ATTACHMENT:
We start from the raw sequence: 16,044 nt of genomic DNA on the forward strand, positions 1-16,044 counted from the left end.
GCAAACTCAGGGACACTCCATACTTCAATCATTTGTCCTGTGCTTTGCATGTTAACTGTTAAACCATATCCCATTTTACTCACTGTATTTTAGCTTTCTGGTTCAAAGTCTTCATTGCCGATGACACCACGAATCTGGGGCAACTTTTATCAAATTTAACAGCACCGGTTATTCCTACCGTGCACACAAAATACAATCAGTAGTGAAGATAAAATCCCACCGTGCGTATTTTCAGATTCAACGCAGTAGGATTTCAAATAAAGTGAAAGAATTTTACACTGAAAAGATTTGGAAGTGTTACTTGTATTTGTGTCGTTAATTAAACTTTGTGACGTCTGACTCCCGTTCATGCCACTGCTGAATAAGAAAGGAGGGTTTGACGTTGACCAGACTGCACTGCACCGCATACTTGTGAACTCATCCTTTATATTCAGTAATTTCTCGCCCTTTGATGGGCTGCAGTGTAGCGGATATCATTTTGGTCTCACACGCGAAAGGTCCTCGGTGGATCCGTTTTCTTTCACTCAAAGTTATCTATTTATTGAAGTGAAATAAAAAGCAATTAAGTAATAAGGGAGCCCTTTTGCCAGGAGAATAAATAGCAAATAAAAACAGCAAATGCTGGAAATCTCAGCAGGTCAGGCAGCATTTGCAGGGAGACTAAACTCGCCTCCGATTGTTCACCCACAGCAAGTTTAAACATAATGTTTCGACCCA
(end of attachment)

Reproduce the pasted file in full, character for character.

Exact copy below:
We start from the raw sequence: 16,044 nt of genomic DNA on the forward strand, positions 1-16,044 counted from the left end.
GCAAACTCAGGGACACTCCATACTTCAATCATTTGTCCTGTGCTTTGCATGTTAACTGTTAAACCATATCCCATTTTACTCACTGTATTTTAGCTTTCTGGTTCAAAGTCTTCATTGCCGATGACACCACGAATCTGGGGCAACTTTTATCAAATTTAACAGCACCGGTTATTCCTACCGTGCACACAAAATACAATCAGTAGTGAAGATAAAATCCCACCGTGCGTATTTTCAGATTCAACGCAGTAGGATTTCAAATAAAGTGAAAGAATTTTACACTGAAAAGATTTGGAAGTGTTACTTGTATTTGTGTCGTTAATTAAACTTTGTGACGTCTGACTCCCGTTCATGCCACTGCTGAATAAGAAAGGAGGGTTTGACGTTGACCAGACTGCACTGCACCGCATACTTGTGAACTCATCCTTTATATTCAGTAATTTCTCGCCCTTTGATGGGCTGCAGTGTAGCGGATATCATTTTGGTCTCACACGCGAAAGGTCCTCGGTGGATCCGTTTTCTTTCACTCAAAGTTATCTATTTATTGAAGTGAAATAAAAAGCAATTAAGTAATAAGGGAGCCCTTTTGCCAGGAGAATAAATAGCAAATAAAAACAGCAAATGCTGGAAATCTCAGCAGGTCAGGCAGCATTTGCAGGGAGACTAAACTCGCCTCCGATTGTTCACCCACAGCAAGTTTAAACATAATGTTTCGACCCA